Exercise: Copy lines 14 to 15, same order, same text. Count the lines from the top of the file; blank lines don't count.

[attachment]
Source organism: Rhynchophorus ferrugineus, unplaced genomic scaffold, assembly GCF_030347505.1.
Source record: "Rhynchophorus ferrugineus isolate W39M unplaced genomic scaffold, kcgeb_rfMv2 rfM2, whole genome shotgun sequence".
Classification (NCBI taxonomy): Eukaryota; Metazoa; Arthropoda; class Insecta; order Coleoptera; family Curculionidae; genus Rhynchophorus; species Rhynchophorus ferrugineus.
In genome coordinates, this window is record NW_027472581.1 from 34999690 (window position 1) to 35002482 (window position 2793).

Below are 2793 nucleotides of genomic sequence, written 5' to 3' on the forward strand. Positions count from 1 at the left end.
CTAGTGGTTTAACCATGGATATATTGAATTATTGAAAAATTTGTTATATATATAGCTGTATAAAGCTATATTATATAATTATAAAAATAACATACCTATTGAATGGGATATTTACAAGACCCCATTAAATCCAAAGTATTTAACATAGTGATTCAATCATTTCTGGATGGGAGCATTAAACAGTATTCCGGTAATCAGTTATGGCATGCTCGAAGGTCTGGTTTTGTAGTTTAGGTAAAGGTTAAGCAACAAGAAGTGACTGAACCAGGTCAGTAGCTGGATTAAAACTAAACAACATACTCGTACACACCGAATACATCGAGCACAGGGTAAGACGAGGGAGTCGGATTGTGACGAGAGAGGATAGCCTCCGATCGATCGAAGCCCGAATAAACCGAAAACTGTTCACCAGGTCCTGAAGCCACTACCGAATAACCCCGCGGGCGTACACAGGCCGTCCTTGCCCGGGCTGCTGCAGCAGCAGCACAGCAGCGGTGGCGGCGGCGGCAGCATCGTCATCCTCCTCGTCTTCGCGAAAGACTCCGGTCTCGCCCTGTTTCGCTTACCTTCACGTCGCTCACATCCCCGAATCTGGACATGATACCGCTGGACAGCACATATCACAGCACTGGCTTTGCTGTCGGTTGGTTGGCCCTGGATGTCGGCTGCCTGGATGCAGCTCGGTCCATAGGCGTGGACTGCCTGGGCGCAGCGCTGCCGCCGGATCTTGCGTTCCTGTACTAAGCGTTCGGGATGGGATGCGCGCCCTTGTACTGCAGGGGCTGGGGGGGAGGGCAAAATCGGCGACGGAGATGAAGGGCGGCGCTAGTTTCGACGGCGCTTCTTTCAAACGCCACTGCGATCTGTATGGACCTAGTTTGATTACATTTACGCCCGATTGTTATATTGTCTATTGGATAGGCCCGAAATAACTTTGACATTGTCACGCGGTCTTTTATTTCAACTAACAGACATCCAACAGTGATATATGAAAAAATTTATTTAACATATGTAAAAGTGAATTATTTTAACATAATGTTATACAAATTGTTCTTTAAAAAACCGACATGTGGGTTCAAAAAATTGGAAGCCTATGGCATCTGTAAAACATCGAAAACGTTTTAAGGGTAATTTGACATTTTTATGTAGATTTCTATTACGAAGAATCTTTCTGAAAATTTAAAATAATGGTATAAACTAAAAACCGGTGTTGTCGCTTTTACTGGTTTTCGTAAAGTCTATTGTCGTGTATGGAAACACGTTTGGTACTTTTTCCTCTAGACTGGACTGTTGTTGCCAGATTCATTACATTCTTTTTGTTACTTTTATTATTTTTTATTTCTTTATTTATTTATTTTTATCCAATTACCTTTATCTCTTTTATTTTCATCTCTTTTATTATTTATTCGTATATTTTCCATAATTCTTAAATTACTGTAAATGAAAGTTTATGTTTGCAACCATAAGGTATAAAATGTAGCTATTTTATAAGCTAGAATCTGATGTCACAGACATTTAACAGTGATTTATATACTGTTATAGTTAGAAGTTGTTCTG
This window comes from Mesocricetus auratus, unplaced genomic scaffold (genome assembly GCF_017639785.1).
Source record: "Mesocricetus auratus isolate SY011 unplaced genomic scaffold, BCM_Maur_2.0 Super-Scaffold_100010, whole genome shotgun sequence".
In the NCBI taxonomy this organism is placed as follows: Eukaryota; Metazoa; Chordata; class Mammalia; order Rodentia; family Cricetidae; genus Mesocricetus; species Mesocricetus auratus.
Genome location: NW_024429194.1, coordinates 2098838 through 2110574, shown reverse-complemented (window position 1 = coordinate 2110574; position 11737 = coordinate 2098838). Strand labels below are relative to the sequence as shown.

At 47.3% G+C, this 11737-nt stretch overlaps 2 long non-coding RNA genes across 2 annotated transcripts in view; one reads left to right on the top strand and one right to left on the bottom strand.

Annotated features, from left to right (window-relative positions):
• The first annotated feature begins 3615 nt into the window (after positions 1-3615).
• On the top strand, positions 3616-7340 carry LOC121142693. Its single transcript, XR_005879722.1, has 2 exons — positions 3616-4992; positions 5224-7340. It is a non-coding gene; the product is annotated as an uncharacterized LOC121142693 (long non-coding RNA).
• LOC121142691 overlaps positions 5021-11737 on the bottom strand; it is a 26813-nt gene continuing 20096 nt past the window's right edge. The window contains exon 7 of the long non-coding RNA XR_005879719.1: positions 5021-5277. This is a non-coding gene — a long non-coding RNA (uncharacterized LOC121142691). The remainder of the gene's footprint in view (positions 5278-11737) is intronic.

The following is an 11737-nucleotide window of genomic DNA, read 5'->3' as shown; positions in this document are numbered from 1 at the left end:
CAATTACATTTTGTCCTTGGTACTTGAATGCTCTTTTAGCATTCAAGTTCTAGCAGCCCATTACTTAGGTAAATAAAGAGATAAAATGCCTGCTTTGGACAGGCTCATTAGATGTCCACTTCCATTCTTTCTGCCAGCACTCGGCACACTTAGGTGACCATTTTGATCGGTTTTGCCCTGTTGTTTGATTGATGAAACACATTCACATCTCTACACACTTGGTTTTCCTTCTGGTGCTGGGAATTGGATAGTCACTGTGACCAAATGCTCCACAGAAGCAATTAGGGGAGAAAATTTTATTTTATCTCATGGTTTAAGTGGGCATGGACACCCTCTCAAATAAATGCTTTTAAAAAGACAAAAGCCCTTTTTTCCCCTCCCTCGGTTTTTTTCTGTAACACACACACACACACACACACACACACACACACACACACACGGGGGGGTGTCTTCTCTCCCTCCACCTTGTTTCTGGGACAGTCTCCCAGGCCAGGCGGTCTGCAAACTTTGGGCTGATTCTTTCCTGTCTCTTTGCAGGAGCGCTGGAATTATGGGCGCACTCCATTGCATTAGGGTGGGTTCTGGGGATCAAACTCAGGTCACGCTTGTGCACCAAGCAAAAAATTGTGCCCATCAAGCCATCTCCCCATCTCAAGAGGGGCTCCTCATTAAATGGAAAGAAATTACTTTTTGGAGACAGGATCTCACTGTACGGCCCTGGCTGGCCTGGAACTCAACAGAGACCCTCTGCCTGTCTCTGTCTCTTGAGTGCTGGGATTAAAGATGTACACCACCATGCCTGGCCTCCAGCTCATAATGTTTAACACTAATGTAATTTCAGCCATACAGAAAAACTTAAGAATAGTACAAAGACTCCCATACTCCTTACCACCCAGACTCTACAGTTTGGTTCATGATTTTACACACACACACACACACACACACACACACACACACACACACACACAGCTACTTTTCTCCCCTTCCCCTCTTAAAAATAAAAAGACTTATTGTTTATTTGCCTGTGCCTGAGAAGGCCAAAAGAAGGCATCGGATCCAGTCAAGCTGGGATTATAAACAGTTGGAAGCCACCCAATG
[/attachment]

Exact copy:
• On the top strand, positions 3616-7340 carry LOC121142693. Its single transcript, XR_005879722.1, has 2 exons — positions 3616-4992; positions 5224-7340. It is a non-coding gene; the product is annotated as an uncharacterized LOC121142693 (long non-coding RNA).
• LOC121142691 overlaps positions 5021-11737 on the bottom strand; it is a 26813-nt gene continuing 20096 nt past the window's right edge. The window contains exon 7 of the long non-coding RNA XR_005879719.1: positions 5021-5277. This is a non-coding gene — a long non-coding RNA (uncharacterized LOC121142691). The remainder of the gene's footprint in view (positions 5278-11737) is intronic.